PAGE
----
I define activist medicine as procedures, treatments, and consultations that have a low probability of affecting the outcome. The procedures and consultations are undertaken to rule out unlikely possibilities, to confirm diagnoses, to improve chances of success, and to reassure patients.


I mean for the term "activist medicine" to be neutral, rather than positive or pejorative. I believe that there are people walking around healthy today only because an activist practitioner found something on an MRI or in a consultation in time for treatment. Just because the probability is low does not mean that the outcome is unimportant to the individual.


Consider another example of activist medicine. A few years ago, my wife was diagnosed with breast cancer. After radiation therapy, her oncologist recommended a drug called Tamoxifen. She showed us data that indicated that my wife's probability of surviving five years would rise from about 94 percent without taking the drug to about 96 percent with the drug. We agreed that this would be a good thing. Although there is only a small probability that Tamoxifen will affect the outcome, we agreed with the oncologist that doing something to improve the odds is all for the better.


The Conditions for Activist Medicine


I suspect the United States leads the world in the practice of activist medicine. I think that there are several reasons for this, including:


  • abundant medical resources, particularly availability of specialists and diagnostic imaging technology
  • high expectations on the part of patients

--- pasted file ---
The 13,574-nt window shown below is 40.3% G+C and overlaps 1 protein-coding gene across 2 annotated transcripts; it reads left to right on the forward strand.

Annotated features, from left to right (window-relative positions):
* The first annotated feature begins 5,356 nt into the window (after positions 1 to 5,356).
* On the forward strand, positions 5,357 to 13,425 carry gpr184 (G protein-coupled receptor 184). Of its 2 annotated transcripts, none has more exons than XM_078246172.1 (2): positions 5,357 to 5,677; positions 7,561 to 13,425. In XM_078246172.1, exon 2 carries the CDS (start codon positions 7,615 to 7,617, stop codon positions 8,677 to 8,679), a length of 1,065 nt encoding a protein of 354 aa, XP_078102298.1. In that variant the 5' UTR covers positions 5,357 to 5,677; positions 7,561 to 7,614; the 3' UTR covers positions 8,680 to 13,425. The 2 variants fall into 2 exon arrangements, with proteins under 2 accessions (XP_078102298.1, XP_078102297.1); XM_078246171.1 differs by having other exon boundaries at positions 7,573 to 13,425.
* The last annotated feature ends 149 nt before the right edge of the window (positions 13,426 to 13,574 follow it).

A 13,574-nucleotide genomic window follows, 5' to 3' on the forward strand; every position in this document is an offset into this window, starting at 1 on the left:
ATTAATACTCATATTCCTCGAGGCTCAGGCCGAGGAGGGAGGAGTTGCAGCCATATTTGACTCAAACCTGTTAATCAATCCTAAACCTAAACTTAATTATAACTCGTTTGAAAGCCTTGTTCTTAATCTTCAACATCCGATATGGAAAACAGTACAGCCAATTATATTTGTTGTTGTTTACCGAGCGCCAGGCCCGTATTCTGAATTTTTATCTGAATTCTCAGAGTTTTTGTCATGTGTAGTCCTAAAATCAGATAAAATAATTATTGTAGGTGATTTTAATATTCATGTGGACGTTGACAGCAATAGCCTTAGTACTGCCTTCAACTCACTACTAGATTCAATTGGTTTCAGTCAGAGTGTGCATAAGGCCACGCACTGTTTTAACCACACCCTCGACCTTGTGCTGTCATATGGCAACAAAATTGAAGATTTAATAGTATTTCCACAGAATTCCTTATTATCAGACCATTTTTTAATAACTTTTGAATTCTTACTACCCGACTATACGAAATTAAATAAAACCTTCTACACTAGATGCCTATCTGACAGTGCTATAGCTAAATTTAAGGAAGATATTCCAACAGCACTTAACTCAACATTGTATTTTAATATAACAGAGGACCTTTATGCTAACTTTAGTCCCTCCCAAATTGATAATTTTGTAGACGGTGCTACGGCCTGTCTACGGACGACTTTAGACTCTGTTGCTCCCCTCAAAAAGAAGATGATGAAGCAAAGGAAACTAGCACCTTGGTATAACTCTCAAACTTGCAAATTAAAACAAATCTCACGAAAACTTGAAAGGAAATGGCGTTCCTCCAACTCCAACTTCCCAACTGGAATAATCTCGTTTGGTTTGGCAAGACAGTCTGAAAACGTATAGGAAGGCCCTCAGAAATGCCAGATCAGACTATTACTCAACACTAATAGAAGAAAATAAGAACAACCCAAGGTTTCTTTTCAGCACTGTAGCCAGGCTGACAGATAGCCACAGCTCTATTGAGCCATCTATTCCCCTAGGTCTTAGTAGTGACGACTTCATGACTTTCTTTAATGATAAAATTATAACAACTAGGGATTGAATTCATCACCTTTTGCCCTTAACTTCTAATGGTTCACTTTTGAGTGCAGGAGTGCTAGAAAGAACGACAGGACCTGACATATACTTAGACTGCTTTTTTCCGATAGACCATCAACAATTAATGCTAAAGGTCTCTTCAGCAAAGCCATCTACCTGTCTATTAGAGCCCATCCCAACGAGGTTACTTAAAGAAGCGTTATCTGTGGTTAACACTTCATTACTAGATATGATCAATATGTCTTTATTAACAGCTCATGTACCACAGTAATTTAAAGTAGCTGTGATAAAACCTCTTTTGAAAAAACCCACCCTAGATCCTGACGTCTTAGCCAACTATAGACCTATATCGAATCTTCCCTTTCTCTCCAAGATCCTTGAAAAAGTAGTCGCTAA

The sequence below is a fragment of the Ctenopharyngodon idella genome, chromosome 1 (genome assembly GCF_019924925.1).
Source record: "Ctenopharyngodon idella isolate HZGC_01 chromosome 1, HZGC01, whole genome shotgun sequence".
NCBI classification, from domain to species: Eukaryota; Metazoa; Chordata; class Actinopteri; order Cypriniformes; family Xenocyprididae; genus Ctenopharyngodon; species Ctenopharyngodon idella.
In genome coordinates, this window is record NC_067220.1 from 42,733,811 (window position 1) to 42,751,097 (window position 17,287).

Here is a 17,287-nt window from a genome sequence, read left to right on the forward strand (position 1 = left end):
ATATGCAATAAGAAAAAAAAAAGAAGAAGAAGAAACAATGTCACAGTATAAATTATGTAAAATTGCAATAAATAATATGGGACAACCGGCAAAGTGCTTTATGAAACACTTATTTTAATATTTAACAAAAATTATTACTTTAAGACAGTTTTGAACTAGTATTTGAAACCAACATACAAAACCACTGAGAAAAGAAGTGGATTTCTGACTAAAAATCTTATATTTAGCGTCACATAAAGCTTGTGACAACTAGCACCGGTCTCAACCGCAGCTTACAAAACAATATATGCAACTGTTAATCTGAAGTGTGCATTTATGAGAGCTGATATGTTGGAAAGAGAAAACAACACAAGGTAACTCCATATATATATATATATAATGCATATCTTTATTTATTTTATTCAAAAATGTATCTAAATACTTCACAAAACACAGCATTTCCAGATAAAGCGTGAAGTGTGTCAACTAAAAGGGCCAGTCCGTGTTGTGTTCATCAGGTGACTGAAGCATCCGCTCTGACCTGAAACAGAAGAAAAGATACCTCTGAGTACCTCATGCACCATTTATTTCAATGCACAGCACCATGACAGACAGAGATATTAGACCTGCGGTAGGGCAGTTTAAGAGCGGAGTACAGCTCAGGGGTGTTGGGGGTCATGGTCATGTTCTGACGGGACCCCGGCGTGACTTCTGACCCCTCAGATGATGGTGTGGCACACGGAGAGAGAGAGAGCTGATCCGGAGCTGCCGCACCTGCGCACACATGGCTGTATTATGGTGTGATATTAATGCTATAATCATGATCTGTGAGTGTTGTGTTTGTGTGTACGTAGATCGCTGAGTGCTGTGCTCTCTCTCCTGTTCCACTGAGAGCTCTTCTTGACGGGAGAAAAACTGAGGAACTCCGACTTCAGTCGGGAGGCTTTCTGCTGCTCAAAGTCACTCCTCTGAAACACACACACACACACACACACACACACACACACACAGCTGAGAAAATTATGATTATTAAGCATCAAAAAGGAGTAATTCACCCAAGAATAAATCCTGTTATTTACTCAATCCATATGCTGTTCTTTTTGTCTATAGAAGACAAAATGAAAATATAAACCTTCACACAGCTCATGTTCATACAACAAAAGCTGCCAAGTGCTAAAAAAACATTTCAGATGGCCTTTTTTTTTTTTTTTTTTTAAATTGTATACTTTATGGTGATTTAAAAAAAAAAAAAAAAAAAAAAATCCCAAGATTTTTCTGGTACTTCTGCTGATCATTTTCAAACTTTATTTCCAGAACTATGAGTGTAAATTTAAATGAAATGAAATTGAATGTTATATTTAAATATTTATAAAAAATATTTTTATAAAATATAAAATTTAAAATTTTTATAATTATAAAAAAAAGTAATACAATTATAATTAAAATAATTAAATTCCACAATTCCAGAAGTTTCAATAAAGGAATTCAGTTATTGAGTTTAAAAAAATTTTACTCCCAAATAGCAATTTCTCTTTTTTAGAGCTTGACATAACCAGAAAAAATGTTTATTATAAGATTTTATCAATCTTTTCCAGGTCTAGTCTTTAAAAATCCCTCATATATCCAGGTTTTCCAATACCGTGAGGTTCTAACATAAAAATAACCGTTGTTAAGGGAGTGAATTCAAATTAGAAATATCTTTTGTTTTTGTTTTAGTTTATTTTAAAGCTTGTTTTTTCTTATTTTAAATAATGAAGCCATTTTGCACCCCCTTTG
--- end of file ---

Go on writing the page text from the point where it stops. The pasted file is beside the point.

• strong desire on the part of doctors to meet impossibly high expectations
  • fear of the consequences of not following activist procedures, in part because of malpractice litigation
  • belief that for patients with insurance, no consideration needs to be given to cost


Together, these cultural factors tend to foster activist medicine in the United States. By definition, activist medicine means incurring high costs with only occasional changes to the outcome. Thus, it should not be surprising that whatever benefits activist medicine provides are difficult to discern from aggregate national statistics.


Further Research Needed


I believe that before the United States embarks on health care reform, the issue of activist medicine ought to be investigated further. One concern I have is with those who have already decided that for whatever problems that might exist in the U.S. health care system, the solution is a "single payer" model or some other approach that increases the share of personal health care spending financed by government. Currently, socialized systems operate in other countries, where resources are less plentiful, so that "Quixote" probably would have been treated the old-fashioned way, rather than with activist medicine.


In the United States, if we were to overlay a system in which government pays for health care on top of a culture that expects activist medicine whenever the patient has insurance, the result could be upward pressure on spending. Unless "Quixote" is correct in attributing the expense of her ailment to insurance company inefficiency rather than to activist medicine, the "single payer" solution will turn out to make matters worse, at least from the standpoint of holding down health costs.


Instead, I hope that economists and medical professionals will undertake more research. How prevalent is activist medicine? Is it a significant factor in the performance of the U.S. health care system? Most important, are its benefits greater than its costs? If so, then perhaps we ought to be grateful for the high level of medical spending in this country. If not, then we ought to be thinking about reforms that change our health care culture, and not simply hope that "single payer" will save the day.